Politics & Policy

Meanwhile, in Afghanistan . . .

How it's going, three years after invasion/liberation.

EDITOR’S NOTE: This article appears in the October 11, 2004, issue of National Review.

Nothing like hot dust in one’s face and the roar of a low-flying helicopter gunship to make a man feel alive. The last time I heard that sound in Afghanistan was in 1987: A patrol of Soviet Mi-24s were spitting gunfire at the house in which I was hiding with a mujahedeen convoy, in a village near Kandahar. This time, though, the sound of gunships–these decorated with the American white star instead of a Soviet red on the side–did not make me duck. On the contrary: The sound of helicopters in Kabul is now hopeful evidence of the foreign presence giving Afghanistan its best chance in 25 years.

#ad#True, the signs of the war with the Soviets and the civil war that followed are still everywhere: debris of old jets at the airport, carcasses of government buildings, posters instructing pedestrians how to recognize various types of mines. This is still a city under pressure, and security is tight.

Even so, it’s an improvement since my last visit, shortly after the fall of the Communist regime in 1992. Kabul was then still at war. Troops loyal to the defense minister, Ahmed Shah Masud, were fighting it out against those of the prime minister, Gulbuddin Hekmatyar. They converged around the municipal zoo, where monkeys saluted, Soviet-style, if you pointed a Kalashnikov at them. The Intercontinental Hotel, a Kabul landmark, was a dark shell on a hill, riddled by RPG rounds.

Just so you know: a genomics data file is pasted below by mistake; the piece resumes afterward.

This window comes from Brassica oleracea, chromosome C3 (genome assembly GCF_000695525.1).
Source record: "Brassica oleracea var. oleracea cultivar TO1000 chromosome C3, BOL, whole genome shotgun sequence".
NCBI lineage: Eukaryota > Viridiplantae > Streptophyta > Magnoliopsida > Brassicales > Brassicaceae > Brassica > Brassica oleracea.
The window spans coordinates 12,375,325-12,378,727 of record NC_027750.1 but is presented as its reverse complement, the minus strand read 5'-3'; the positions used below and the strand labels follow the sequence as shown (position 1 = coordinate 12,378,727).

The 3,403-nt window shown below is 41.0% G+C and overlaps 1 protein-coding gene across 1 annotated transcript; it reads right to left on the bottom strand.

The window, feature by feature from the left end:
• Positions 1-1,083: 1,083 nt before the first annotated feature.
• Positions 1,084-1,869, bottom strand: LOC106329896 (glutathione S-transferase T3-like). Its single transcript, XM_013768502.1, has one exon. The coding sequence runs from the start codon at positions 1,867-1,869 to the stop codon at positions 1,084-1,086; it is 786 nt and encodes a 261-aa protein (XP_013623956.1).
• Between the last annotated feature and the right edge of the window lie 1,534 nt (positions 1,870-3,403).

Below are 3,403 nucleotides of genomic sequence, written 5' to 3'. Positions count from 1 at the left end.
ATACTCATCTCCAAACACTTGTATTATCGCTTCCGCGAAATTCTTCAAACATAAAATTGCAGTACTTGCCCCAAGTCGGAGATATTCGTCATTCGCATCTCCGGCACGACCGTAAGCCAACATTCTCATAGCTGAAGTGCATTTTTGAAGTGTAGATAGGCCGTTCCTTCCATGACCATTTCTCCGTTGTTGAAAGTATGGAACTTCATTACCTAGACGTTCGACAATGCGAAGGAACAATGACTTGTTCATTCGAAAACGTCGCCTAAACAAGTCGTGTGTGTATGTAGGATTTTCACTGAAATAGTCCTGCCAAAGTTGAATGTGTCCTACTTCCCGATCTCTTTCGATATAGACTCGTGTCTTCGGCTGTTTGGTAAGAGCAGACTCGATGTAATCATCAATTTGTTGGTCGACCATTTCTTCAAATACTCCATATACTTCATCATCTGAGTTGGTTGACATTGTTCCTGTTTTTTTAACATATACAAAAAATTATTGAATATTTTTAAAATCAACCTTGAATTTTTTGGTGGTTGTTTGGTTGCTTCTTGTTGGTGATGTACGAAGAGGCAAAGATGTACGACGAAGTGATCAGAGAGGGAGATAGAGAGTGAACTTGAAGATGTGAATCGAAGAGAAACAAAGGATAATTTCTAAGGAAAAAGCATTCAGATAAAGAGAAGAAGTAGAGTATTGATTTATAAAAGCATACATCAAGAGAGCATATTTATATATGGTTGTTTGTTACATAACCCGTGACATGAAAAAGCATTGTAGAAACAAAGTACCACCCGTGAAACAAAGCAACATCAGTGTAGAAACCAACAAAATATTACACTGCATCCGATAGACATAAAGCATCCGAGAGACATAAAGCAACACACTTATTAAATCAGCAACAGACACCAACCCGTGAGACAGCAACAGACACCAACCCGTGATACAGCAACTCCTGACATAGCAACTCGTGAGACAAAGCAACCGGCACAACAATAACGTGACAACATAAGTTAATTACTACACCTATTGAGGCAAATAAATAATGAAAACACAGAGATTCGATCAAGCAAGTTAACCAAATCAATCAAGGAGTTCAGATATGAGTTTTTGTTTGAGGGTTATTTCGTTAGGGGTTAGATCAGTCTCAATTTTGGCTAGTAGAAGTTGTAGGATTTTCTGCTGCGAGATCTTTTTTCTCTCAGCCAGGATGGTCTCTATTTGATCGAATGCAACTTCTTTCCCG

This time, I collected my e-mail in the business center of the now-rebuilt Intercontinental. It’s a functioning establishment with giggly American girls in the bar, a cellphone shop, and a soon-to-be-completed swimming pool. From there I set off to pay my respects to the former king, Zahir Shah, whose presence back in his royal castle is seen by many Afghans as a symbol of a return to some kind of normality. In the slum that is Kabul today–the city was first destroyed, then overpopulated with refugees–the palace is a time capsule, with spacious courtyards and old plane trees evoking a grander past. The picture of a modest retiree, Zahir Shah did not fight to be restored to the throne and seems satisfied to play the role of godfather–”Father of the Nation”–to the new regime, which is, in a way, a pity. For such a particularly diverse culture as Afghanistan’s, a constitutional monarchy could have provided a focus of national unity instead of stirring the factional passions that are rising in anticipation of the presidential election, slated for October 9. Still, at 90 Zahir Shah is one of the few Afghan leaders in many a decade with a fighting chance to die of natural causes, which is saying something.

His presence is not the only evidence of a city returning to life. If you can call it progress, the BBC World Service is broadcast on local FM radio, there’s a “John Kerry for President” cell in Kabul, and you can buy Fahrenheit 9/11 on DVD before its release in the U.S. (My copy cost $3 and promptly malfunctioned.)

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